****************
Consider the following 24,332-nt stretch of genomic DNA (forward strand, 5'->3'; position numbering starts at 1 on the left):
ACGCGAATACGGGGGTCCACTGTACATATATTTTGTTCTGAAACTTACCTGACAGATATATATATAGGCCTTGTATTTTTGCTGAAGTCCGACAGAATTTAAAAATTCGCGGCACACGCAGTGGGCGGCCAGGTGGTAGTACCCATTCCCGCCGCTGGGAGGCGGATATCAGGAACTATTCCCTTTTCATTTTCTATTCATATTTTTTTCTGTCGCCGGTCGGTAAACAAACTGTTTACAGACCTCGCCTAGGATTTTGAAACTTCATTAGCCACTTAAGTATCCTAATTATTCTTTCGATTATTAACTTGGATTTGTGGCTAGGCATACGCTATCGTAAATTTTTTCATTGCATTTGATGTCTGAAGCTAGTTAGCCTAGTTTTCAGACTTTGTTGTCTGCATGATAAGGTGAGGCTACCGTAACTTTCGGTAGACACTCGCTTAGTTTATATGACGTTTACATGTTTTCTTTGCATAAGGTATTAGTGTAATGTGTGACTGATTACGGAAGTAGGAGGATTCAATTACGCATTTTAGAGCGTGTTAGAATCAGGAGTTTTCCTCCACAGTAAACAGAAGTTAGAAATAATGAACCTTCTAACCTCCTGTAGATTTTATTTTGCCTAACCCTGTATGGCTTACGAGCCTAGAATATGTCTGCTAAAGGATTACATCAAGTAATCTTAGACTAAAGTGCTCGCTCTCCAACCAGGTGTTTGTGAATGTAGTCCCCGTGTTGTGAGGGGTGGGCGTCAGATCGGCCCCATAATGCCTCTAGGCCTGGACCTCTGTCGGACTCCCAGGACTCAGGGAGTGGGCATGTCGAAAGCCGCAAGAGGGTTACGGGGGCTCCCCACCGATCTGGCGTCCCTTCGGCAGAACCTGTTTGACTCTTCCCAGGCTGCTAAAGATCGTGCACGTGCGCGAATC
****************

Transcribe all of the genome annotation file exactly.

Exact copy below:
Consider the following 24,332-nt stretch of genomic DNA (forward strand, 5'->3'; position numbering starts at 1 on the left):
ACGCGAATACGGGGGTCCACTGTACATATATTTTGTTCTGAAACTTACCTGACAGATATATATATAGGCCTTGTATTTTTGCTGAAGTCCGACAGAATTTAAAAATTCGCGGCACACGCAGTGGGCGGCCAGGTGGTAGTACCCATTCCCGCCGCTGGGAGGCGGATATCAGGAACTATTCCCTTTTCATTTTCTATTCATATTTTTTTCTGTCGCCGGTCGGTAAACAAACTGTTTACAGACCTCGCCTAGGATTTTGAAACTTCATTAGCCACTTAAGTATCCTAATTATTCTTTCGATTATTAACTTGGATTTGTGGCTAGGCATACGCTATCGTAAATTTTTTCATTGCATTTGATGTCTGAAGCTAGTTAGCCTAGTTTTCAGACTTTGTTGTCTGCATGATAAGGTGAGGCTACCGTAACTTTCGGTAGACACTCGCTTAGTTTATATGACGTTTACATGTTTTCTTTGCATAAGGTATTAGTGTAATGTGTGACTGATTACGGAAGTAGGAGGATTCAATTACGCATTTTAGAGCGTGTTAGAATCAGGAGTTTTCCTCCACAGTAAACAGAAGTTAGAAATAATGAACCTTCTAACCTCCTGTAGATTTTATTTTGCCTAACCCTGTATGGCTTACGAGCCTAGAATATGTCTGCTAAAGGATTACATCAAGTAATCTTAGACTAAAGTGCTCGCTCTCCAACCAGGTGTTTGTGAATGTAGTCCCCGTGTTGTGAGGGGTGGGCGTCAGATCGGCCCCATAATGCCTCTAGGCCTGGACCTCTGTCGGACTCCCAGGACTCAGGGAGTGGGCATGTCGAAAGCCGCAAGAGGGTTACGGGGGCTCCCCACCGATCTGGCGTCCCTTCGGCAGAACCTGTTTGACTCTTCCCAGGCTGCTAAAGATCGTGCACGTGCGCGAATC